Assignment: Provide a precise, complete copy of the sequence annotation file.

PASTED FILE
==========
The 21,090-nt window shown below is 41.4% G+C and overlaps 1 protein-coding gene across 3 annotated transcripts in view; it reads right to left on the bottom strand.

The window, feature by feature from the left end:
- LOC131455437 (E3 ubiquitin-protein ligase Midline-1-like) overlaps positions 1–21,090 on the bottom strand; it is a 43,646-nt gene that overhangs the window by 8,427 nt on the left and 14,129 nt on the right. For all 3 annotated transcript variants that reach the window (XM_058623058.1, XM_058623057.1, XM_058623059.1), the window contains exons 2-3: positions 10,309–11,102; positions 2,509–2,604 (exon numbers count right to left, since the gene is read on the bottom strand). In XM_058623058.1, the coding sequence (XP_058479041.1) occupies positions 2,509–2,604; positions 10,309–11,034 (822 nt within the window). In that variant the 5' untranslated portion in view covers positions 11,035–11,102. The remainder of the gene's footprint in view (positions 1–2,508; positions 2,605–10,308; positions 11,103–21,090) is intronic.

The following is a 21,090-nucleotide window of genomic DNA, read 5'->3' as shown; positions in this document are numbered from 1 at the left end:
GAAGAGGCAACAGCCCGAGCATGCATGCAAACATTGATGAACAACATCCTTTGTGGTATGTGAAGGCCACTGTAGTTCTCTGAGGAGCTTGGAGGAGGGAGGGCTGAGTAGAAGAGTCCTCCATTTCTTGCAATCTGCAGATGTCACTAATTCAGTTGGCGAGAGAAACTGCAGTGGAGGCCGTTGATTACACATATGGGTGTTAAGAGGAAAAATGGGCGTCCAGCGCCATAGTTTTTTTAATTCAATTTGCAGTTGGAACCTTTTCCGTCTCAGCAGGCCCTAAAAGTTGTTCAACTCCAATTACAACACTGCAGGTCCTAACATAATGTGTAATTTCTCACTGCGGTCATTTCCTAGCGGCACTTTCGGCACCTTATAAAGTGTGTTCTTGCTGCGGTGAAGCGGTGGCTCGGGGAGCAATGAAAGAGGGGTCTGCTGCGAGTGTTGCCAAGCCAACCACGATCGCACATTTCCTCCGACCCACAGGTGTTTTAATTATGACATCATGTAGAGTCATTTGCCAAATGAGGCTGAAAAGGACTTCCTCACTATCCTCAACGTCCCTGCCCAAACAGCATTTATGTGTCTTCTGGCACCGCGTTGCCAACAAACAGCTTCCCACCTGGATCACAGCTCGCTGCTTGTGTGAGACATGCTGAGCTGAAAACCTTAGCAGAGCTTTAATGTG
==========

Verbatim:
The 21,090-nt window shown below is 41.4% G+C and overlaps 1 protein-coding gene across 3 annotated transcripts in view; it reads right to left on the bottom strand.

The window, feature by feature from the left end:
- LOC131455437 (E3 ubiquitin-protein ligase Midline-1-like) overlaps positions 1–21,090 on the bottom strand; it is a 43,646-nt gene that overhangs the window by 8,427 nt on the left and 14,129 nt on the right. For all 3 annotated transcript variants that reach the window (XM_058623058.1, XM_058623057.1, XM_058623059.1), the window contains exons 2-3: positions 10,309–11,102; positions 2,509–2,604 (exon numbers count right to left, since the gene is read on the bottom strand). In XM_058623058.1, the coding sequence (XP_058479041.1) occupies positions 2,509–2,604; positions 10,309–11,034 (822 nt within the window). In that variant the 5' untranslated portion in view covers positions 11,035–11,102. The remainder of the gene's footprint in view (positions 1–2,508; positions 2,605–10,308; positions 11,103–21,090) is intronic.

The following is a 21,090-nucleotide window of genomic DNA, read 5'->3' as shown; positions in this document are numbered from 1 at the left end:
GAAGAGGCAACAGCCCGAGCATGCATGCAAACATTGATGAACAACATCCTTTGTGGTATGTGAAGGCCACTGTAGTTCTCTGAGGAGCTTGGAGGAGGGAGGGCTGAGTAGAAGAGTCCTCCATTTCTTGCAATCTGCAGATGTCACTAATTCAGTTGGCGAGAGAAACTGCAGTGGAGGCCGTTGATTACACATATGGGTGTTAAGAGGAAAAATGGGCGTCCAGCGCCATAGTTTTTTTAATTCAATTTGCAGTTGGAACCTTTTCCGTCTCAGCAGGCCCTAAAAGTTGTTCAACTCCAATTACAACACTGCAGGTCCTAACATAATGTGTAATTTCTCACTGCGGTCATTTCCTAGCGGCACTTTCGGCACCTTATAAAGTGTGTTCTTGCTGCGGTGAAGCGGTGGCTCGGGGAGCAATGAAAGAGGGGTCTGCTGCGAGTGTTGCCAAGCCAACCACGATCGCACATTTCCTCCGACCCACAGGTGTTTTAATTATGACATCATGTAGAGTCATTTGCCAAATGAGGCTGAAAAGGACTTCCTCACTATCCTCAACGTCCCTGCCCAAACAGCATTTATGTGTCTTCTGGCACCGCGTTGCCAACAAACAGCTTCCCACCTGGATCACAGCTCGCTGCTTGTGTGAGACATGCTGAGCTGAAAACCTTAGCAGAGCTTTAATGTG